1. CesiumLifeJacket
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    CesiumLifeJacket Member

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    Looking for creative help on this surreal sci-fi

    Discussion in 'Plot Development' started by CesiumLifeJacket, May 28, 2011.

    What I'm working on right now is a sort of surreal sci-fi novella. A lot of unusual things going on in this story, so it could take a tl;dr-inducing number of words to explain:

    The main story follows two people, Emo(male) and Ash(female). They are some of the last known human survivors inside of a gigantic and mysterious machine (think Elephant's Dream if you've seen it; yes that's where Emo's name comes from). This machine, unknown to them, is a kind of cosmic Noah's Ark; it has flown through the galaxy picking up alien races (mostly non-intelligent), and when the story takes place the machine is in a rapid orbit of two colliding superstrings, going back in time to before life populated the galaxy, so that it can go back to each of the dead planets and repopulate them. (Yes you got that right, Life in the universe isn't created by god or a random chemical reaction, it's self-causal!)

    That's about where the sci-fi aspect ends. Surrealism begins here:

    All events in the story have a direct correspondence to human history happening at the same time as the event in the story, and because the machine is moving into the past, Emo and Ash play out human history backwards. I can understand how the decision to do this could appear arbitrary, but i think I can use it to raise all sorts of trippy, solipsistic questions that I don't feel like explaining here. Their enviornment (the machine) changes as human society changes- ie as population grows E&A enter larger chambers of the machine, during periods of war the machine becomes more violent, when they pass into the pre-internet era, the world gets darker, etc. Emo and Ash themselves represent certain aspects of society, which they play out accordingly. They are constantly looking for the center of the machine that will explain what it is and what they are doing in it (and thus by metaphor searching for a meaning in human existence, if this sounds pretentious I don't care). There are other connections between the machine and the world, but they are too numerous/minor to list here.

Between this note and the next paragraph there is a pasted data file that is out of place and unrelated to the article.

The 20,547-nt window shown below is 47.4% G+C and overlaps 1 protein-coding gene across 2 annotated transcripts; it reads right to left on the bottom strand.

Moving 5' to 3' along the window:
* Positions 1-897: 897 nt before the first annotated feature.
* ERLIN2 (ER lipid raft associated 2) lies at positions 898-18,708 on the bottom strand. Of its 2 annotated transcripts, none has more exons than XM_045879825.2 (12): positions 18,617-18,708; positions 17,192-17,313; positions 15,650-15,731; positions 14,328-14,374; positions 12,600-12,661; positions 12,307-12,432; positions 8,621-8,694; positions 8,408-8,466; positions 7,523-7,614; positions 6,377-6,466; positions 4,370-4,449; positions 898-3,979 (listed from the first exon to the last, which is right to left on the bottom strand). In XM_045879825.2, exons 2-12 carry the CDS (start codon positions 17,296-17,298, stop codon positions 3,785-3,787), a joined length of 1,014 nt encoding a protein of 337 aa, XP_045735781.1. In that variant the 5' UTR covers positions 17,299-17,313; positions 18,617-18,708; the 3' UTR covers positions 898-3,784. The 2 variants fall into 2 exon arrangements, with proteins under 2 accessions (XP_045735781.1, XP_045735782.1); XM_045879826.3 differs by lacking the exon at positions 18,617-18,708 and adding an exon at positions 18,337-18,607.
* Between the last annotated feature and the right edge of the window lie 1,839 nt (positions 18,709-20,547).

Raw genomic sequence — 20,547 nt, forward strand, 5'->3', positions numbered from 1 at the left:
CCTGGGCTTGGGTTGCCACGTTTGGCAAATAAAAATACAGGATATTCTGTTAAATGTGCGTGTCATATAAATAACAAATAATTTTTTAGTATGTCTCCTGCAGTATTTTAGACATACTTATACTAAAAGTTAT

Here's the problem: I want Emo and Ash to explore human history from its end to its beginning. Since human history has not yet ended, the story needs to begin in the future, where the reader hardly has a lot of context for what's going on with earth. To highlight the parallels between earth and machine, I want to intersperse the primary text with stories from corresponding points in history. My question is how.

    My first idea was to use (fictional) primary documents from the era I was referring to, such as a transcript of an interrogation of a prisoner in the future, or the diary of a soldier in WWII. This works great until somewhere around 1000 A.D, when English deviates so much from its modern roots it stops being readable. It also constrains my possible subjects to those related to English-speakers.

    My second Idea was to do the obvious and just tell the earth bits outright like in a normal short story. I'm not sure why but this method just seems completely uninspired.

    And so I come here, asking you to offer up your creative powers. What would you suggest I do with the earth timeline?
     
  2. cruciFICTION
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    cruciFICTION Contributing Member Contributor

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    (Oh man, Elephant's Dream!)

    Okay, so there's really not a whole lot I can say for you. You seem to have it mapped out pretty well, so I don't think that it's really my place to divine for you this earth's future.

    However, I will suggest use of The Singularity. It'll be interesting to move backwards FROM The Singularity, which poses incredible questions, like how much smarter the machine is than The Singularity. So really, as a future starting point, you can have whatever you'd like.

    For your first idea, you'd be able to go back to 1000 A.D., yes, but then you could provide descriptions of fictional art that portrays history, perhaps. Sculptures, dioramas, paintings. Anything you want.

    The second idea is not uninspired; it is simply ordinary, and there's nothing wrong with that.

    Really, a mixture of both would probably be best. Emo and Ash, I assume, would have no knowledge of the primary documents, and as such, they would provide information to the reader on a personal basis, whereas Emo and Ash would get their information on a more general basis; they would have to deal with the problems in the machine to some extent on an impersonal basis; they're apart from the reader.

    Good luck, is all I can say, I guess.
     
  3. CesiumLifeJacket